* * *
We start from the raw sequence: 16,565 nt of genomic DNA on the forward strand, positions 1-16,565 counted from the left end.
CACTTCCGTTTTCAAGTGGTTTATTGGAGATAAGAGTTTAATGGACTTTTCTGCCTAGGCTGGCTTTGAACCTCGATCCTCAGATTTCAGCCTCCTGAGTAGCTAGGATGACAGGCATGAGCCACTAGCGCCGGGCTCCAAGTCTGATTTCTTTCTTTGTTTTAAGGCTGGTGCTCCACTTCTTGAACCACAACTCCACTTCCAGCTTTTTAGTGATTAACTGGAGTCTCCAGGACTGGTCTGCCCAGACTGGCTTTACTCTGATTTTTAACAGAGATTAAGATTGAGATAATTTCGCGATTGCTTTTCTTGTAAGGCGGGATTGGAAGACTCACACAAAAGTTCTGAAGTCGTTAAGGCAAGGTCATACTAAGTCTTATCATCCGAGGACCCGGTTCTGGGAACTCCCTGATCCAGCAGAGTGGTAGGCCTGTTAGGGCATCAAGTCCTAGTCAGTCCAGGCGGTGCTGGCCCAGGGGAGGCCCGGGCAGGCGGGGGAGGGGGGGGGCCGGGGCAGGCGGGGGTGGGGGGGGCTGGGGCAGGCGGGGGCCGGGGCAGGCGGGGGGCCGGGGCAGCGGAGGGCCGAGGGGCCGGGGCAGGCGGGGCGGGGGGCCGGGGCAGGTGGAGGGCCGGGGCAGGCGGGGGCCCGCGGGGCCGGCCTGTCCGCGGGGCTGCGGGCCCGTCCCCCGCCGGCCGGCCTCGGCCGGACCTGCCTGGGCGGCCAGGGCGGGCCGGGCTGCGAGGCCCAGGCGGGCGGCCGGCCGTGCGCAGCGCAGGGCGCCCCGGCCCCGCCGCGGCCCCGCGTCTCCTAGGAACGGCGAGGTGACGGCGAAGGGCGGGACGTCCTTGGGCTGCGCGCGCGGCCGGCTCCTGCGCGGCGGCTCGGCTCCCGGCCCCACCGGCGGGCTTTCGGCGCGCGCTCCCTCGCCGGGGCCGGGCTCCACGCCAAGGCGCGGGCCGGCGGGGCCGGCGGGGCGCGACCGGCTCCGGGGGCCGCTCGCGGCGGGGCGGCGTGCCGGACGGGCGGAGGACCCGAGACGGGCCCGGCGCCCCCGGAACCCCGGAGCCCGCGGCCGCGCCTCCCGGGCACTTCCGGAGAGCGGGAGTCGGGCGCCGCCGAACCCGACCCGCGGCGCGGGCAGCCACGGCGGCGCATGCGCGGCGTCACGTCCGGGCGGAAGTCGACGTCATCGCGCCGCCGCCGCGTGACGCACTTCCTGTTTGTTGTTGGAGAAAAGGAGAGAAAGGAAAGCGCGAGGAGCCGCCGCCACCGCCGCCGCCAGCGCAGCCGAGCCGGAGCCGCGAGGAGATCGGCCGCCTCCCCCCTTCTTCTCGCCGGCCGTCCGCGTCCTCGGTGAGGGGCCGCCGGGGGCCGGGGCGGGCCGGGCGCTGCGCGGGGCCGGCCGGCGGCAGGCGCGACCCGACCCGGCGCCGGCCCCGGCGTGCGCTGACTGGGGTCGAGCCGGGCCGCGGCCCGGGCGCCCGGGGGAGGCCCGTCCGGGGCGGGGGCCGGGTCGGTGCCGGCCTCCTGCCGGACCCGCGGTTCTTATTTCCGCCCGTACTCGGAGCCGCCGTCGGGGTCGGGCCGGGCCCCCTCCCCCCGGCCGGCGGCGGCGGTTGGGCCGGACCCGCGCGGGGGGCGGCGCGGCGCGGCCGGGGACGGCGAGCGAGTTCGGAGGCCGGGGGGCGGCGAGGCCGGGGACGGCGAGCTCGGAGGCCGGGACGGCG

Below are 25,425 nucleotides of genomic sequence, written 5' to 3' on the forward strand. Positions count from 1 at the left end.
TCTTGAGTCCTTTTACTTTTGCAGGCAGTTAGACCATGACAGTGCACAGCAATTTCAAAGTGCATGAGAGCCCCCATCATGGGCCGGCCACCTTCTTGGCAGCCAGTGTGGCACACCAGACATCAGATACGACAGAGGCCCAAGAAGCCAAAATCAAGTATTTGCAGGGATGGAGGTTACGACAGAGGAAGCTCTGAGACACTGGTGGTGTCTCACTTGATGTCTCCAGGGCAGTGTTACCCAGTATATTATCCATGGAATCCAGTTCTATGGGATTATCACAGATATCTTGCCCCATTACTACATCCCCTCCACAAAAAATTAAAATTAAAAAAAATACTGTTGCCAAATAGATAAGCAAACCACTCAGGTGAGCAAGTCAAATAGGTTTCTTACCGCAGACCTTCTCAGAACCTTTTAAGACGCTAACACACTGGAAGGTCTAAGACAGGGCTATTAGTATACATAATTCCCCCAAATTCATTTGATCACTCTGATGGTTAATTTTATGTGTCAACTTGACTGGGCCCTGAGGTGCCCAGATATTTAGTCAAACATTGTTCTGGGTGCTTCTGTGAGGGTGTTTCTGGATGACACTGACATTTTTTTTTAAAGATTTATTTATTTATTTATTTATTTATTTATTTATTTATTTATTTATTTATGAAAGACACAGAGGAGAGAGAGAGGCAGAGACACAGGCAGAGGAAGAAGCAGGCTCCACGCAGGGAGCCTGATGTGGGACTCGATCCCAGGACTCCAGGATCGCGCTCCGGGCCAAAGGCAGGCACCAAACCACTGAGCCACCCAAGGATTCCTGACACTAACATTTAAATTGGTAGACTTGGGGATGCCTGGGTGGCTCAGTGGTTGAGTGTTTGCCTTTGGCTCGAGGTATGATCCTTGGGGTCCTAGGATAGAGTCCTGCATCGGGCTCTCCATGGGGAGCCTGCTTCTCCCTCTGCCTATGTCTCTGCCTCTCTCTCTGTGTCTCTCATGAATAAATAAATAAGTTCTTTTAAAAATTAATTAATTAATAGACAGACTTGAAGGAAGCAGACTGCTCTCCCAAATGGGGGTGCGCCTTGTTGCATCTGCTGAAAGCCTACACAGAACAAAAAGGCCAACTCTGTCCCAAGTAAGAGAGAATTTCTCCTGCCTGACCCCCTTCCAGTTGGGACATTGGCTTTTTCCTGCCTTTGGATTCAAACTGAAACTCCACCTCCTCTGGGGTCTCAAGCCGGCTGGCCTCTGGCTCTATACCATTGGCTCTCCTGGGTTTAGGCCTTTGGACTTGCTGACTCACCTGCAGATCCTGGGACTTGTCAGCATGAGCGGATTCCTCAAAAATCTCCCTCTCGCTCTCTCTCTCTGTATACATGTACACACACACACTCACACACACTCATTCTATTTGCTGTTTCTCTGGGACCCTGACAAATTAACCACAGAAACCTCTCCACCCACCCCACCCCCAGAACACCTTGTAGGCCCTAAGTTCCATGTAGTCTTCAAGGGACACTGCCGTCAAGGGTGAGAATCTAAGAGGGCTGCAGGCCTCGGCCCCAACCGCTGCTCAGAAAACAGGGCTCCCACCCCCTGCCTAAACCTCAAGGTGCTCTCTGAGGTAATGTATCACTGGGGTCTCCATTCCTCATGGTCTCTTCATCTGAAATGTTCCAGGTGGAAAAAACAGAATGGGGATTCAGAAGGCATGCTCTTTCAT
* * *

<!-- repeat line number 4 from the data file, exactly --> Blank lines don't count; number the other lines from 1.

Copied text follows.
TCTTGAGTCCTTTTACTTTTGCAGGCAGTTAGACCATGACAGTGCACAGCAATTTCAAAGTGCATGAGAGCCCCCATCATGGGCCGGCCACCTTCTTGGCAGCCAGTGTGGCACACCAGACATCAGATACGACAGAGGCCCAAGAAGCCAAAATCAAGTATTTGCAGGGATGGAGGTTACGACAGAGGAAGCTCTGAGACACTGGTGGTGTCTCACTTGATGTCTCCAGGGCAGTGTTACCCAGTATATTATCCATGGAATCCAGTTCTATGGGATTATCACAGATATCTTGCCCCATTACTACATCCCCTCCACAAAAAATTAAAATTAAAAAAAATACTGTTGCCAAATAGATAAGCAAACCACTCAGGTGAGCAAGTCAAATAGGTTTCTTACCGCAGACCTTCTCAGAACCTTTTAAGACGCTAACACACTGGAAGGTCTAAGACAGGGCTATTAGTATACATAATTCCCCCAAATTCATTTGATCACTCTGATGGTTAATTTTATGTGTCAACTTGACTGGGCCCTGAGGTGCCCAGATATTTAGTCAAACATTGTTCTGGGTGCTTCTGTGAGGGTGTTTCTGGATGACACTGACATTTTTTTTTAAAGATTTATTTATTTATTTATTTATTTATTTATTTATTTATTTATTTATTTATGAAAGACACAGAGGAGAGAGAGAGGCAGAGACACAGGCAGAGGAAGAAGCAGGCTCCACGCAGGGAGCCTGATGTGGGACTCGATCCCAGGACTCCAGGATCGCGCTCCGGGCCAAAGGCAGGCACCAAACCACTGAGCCACCCAAGGATTCCTGACACTAACATTTAAATTGGTAGACTTGGGGATGCCTGGGTGGCTCAGTGGTTGAGTGTTTGCCTTTGGCTCGAGGTATGATCCTTGGGGTCCTAGGATAGAGTCCTGCATCGGGCTCTCCATGGGGAGCCTGCTTCTCCCTCTGCCTATGTCTCTGCCTCTCTCTCTGTGTCTCTCATGAATAAATAAATAAGTTCTTTTAAAAATTAATTAATTAATAGACAGACTTGAAGGAAGCAGACTGCTCTCCCAAATGGGGGTGCGCCTTGTTGCATCTGCTGAAAGCCTACACAGAACAAAAAGGCCAACTCTGTCCCAAGTAAGAGAGAATTTCTCCTGCCTGACCCCCTTCCAGTTGGGACATTGGCTTTTTCCTGCCTTTGGATTCAAACTGAAACTCCACCTCCTCTGGGGTCTCAAGCCGGCTGGCCTCTGGCTCTATACCATTGGCTCTCCTGGGTTTAGGCCTTTGGACTTGCTGACTCACCTGCAGATCCTGGGACTTGTCAGCATGAGCGGATTCCTCAAAAATCTCCCTCTCGCTCTCTCTCTCTGTATACATGTACACACACACACTCACACACACTCATTCTATTTGCTGTTTCTCTGGGACCCTGACAAATTAACCACAGAAACCTCTCCACCCACCCCACCCCCAGAACACCTTGTAGGCCCTAAGTTCCATGTAGTCTTCAAGGGACACTGCCGTCAAGGGTGAGAATCTAAGAGGGCTGCAGGCCTCGGCCCCAACCGCTGCTCAGAAAACAGGGCTCCCACCCCCTGCCTAAACCTCAAGGTGCTCTCTGAGGTAATGTATCACTGGGGTCTCCATTCCTCATGGTCTCTTCATCTGAAATGTTCCAGGTGGAAAAAACAGAATGGGGATTCAGAAGGCATGCTCTTTCAT